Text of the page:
10 What is GitHub? A home for git repositories Interface for exploring git repositories Real open source immediate, easy access to the code Like facebook for programmers Free 2-year "micro" account for students education.github.com (Bitbucket.org is an alternative) free private repositories 10 GitHub is a website that hosts git repositories, with a nice graphical user interface for exploring git repositories. Source code on GitHub is real open source: anyone can study it and grab it. GitHub is sort of like Facebook for programmers: you can see what people are up to, and easily collaborate on shared projects. It s free to have public repositories on GitHub; if you want private repositories, you generally have to pay, but I understand that students can get a two-year account that allows 5 private repositories. Bitbucket.org is an alternative; it allows unlimited private repositories. I m cheap, so I use Bitbucket for my private repositories.
11 Why use GitHub? It takes care of the server aspects of git Graphical user interface for git Exploring code and its history Tracking issues Facilitates: Learning from others Seeing what people are up to Contributing to others' code Lowers the barrier to collaboration "There's a typo in your documentation." vs. "Here's a correction for your documentation." 11 GitHub takes care of the server aspects of git, and you get a great GUI for exploring your repositories. GitHub is great for browsing others code, for learning; you don t even have to download it to your computer. And it s really easy to contribute to others code (e.g., to report typos in their documentation).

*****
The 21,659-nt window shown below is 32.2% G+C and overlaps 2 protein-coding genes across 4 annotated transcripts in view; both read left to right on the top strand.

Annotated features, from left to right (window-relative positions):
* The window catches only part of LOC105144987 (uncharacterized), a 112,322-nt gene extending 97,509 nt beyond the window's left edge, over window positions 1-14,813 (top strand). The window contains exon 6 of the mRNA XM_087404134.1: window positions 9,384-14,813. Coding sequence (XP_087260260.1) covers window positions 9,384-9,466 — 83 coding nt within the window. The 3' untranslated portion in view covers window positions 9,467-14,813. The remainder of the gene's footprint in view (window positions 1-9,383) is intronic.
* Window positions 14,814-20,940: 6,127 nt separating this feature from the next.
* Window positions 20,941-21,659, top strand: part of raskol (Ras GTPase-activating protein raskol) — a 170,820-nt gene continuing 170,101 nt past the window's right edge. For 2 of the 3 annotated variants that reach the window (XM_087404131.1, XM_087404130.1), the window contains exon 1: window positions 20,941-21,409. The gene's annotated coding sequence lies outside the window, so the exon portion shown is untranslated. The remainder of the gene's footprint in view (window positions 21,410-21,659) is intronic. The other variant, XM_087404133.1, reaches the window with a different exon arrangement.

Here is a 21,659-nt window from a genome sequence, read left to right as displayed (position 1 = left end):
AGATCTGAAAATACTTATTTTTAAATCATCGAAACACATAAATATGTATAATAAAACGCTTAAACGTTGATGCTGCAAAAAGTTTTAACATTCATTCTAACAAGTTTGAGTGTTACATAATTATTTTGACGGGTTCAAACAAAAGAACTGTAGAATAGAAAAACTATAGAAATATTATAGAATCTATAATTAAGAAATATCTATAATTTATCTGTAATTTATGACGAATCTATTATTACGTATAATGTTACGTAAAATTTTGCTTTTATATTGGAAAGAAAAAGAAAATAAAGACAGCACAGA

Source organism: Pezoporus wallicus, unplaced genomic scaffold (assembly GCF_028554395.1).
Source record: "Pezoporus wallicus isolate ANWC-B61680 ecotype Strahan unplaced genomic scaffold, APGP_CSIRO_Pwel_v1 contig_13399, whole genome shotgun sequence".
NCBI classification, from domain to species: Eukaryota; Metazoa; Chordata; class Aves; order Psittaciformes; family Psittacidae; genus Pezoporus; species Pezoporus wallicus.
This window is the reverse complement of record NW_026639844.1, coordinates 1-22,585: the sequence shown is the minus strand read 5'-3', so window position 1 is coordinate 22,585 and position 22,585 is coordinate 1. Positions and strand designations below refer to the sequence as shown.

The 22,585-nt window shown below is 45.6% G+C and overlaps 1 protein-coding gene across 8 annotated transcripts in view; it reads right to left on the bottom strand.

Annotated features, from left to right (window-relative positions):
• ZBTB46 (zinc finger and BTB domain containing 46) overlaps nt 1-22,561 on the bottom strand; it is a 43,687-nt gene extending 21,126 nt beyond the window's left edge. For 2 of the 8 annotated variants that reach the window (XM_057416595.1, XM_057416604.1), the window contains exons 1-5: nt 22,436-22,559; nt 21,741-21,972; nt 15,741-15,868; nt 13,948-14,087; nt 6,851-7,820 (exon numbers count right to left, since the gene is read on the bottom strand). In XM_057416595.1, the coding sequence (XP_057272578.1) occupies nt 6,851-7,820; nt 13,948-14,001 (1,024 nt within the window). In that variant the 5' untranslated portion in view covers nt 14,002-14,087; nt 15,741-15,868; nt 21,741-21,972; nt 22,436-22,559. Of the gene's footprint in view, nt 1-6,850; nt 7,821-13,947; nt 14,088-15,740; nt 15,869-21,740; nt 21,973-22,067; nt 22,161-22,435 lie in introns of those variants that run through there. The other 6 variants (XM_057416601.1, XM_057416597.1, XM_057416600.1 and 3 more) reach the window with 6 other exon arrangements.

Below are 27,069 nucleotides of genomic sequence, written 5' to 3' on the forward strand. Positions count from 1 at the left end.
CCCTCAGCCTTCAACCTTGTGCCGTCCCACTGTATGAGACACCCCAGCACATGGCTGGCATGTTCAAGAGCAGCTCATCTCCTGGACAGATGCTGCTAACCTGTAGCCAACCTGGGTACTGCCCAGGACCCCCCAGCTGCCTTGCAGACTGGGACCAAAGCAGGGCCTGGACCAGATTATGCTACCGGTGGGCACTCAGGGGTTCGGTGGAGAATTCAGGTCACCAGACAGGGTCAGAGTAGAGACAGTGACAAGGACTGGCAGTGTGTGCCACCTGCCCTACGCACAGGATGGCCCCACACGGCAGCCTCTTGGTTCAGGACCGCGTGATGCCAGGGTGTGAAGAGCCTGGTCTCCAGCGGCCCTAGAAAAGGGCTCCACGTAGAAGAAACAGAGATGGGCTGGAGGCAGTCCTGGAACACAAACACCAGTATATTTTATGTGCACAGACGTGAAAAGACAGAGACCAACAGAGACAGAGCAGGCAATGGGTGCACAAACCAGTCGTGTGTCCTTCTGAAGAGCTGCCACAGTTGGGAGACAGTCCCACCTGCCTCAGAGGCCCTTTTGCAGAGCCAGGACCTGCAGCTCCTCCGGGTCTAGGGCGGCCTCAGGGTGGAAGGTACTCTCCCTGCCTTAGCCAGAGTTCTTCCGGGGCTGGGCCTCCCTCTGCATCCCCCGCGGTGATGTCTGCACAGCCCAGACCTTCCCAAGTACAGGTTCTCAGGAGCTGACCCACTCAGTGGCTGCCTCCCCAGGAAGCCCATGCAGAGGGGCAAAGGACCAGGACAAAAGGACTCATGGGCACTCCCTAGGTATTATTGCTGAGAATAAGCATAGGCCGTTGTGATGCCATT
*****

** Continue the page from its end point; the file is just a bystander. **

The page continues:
12 Basic use Change some files See what you've changed git status git diff git log Indicate what changes to save git add Commit to those changes git commit Push the changes to GitHub git push Pull changes from your collaborator git pull git fetch git merge 12 These are the basic git commands you ll use day-to-day. git status to see the current state of things, git diff to see what s changed, and git log to look at the history. After you ve made some changes, you ll use git add to indicate which changes you want to commit to, and git commit to commit to them (to add them to the repository). You use git push to push changes to GitHub, and git pull (or git fetch and git merge) to pull changes from a collaborator s repository, or if you re synchronizing a repository between two computers.
13 Initialize repository Create (and cd to) a working directory For example, ~/Docs/Talks/Graphs Initialize it to be a git repository git init Creates subdirectory ~/Docs/Talks/Graphs/.git $ mkdir ~/ Docs/ Talks/ Graphs $ cd ~/ Docs/ Talks/ Graphs $ git init Initialized empty Git repository in ~/ Docs/ Talks/ Graphs/. git/ 13 If you re starting a new, fresh project, you make a directory for it and go into that directory, and then you type git init. This creates a.git subdirectory.
14 Produce content Create a README.md file ## Talk on & ldquo; How to display data badly& rdquo; These are slides for a talk that I give as often as possible, because it's fun. This was inspired by Howard Wainer 's article, whose title I stole: H Wainer (1984) How to display data badly. American Statistician 38: A recent PDF is [here]( www. biostat. wisc. edu/~ kbroman/ talks/ graphs2013. pdf). 14 Start creating a bit of content, such as a Readme file. You can use Markdown to make it look nicer.